Trains Are Magic

Even though my only credential is that I created a blog with the word “ass” in the title, yesterday I was allowed on the Link Light Rail VIP preview ride.  It’s a strange and beautiful world.

What is it about trains?  Everybody loves them.  And yes, of course, the Link Light Rail trains are sweet; the stations are sweet.  The populace will love it.  The allure of the train will draw more people to transit, and the permanence of the stations will catalyze rational and compact development patterns.  Urbanist wonk heaven.

But don’t think for a minute that I don’t have something curmudgeonly to add.  Because as has been noted ad nauseum on this blog—here, here, here, and here—the stations in the southeast Seattle portion of the line completely lack the kind of compact, walkable urban form that is appropriate for high capacity transit station areas.  And now that the trains are running, it’s only that much more embarrassing.  The light rail line itself is a huge achievement, but now the equally challenging task at hand is to transform the built environment around the stations.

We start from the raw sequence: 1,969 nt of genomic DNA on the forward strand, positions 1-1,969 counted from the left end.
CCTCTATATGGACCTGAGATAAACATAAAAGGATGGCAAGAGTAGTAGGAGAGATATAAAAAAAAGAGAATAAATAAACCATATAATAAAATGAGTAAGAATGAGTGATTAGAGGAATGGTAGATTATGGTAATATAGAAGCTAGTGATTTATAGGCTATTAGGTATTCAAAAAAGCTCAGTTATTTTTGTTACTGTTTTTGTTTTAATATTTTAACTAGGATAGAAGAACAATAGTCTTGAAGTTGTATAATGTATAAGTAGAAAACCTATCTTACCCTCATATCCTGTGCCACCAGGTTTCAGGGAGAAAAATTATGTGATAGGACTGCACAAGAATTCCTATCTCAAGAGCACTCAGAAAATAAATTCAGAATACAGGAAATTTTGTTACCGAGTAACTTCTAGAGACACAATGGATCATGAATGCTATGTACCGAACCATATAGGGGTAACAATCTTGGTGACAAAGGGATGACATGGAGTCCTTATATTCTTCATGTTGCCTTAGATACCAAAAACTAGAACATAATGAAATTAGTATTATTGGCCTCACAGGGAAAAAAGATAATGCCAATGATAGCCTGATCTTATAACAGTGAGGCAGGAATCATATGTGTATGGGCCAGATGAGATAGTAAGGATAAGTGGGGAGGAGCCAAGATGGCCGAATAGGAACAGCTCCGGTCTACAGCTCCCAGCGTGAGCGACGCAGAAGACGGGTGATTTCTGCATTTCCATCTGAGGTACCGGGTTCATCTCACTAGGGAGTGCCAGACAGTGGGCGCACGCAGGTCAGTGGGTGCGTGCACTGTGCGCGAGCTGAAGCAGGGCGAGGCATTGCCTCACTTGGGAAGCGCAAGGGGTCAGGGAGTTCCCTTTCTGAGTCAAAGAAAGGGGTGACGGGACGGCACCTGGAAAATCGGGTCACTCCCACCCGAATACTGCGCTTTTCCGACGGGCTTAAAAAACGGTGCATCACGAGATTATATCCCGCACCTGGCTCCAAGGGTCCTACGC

The photos below give some flavor of the sad situation on the ground in the southeast Seattle and Tukwila stations:

[ Looking east from the Mt. Baker station platform, with Franklin High School in the background. ]

[  Looking west from the Columbia City station. ]

[ The Park & Ride at the Tukwila station.  Note the wall preventing easy access to the station from the housing. ]

[ The Tukwila station itself is a nice piece of work. ]

Bonus celebrity shots:

[ Seattle City Council candidate Mike O’Brien brought his bike along for the ride; King County Executive candidate Larry Phillips and corporate journalist Josh Feit feeling the light rail love. ]

[ Good timing for Mayor Greg Nickels, who happens to be up for reelection. ]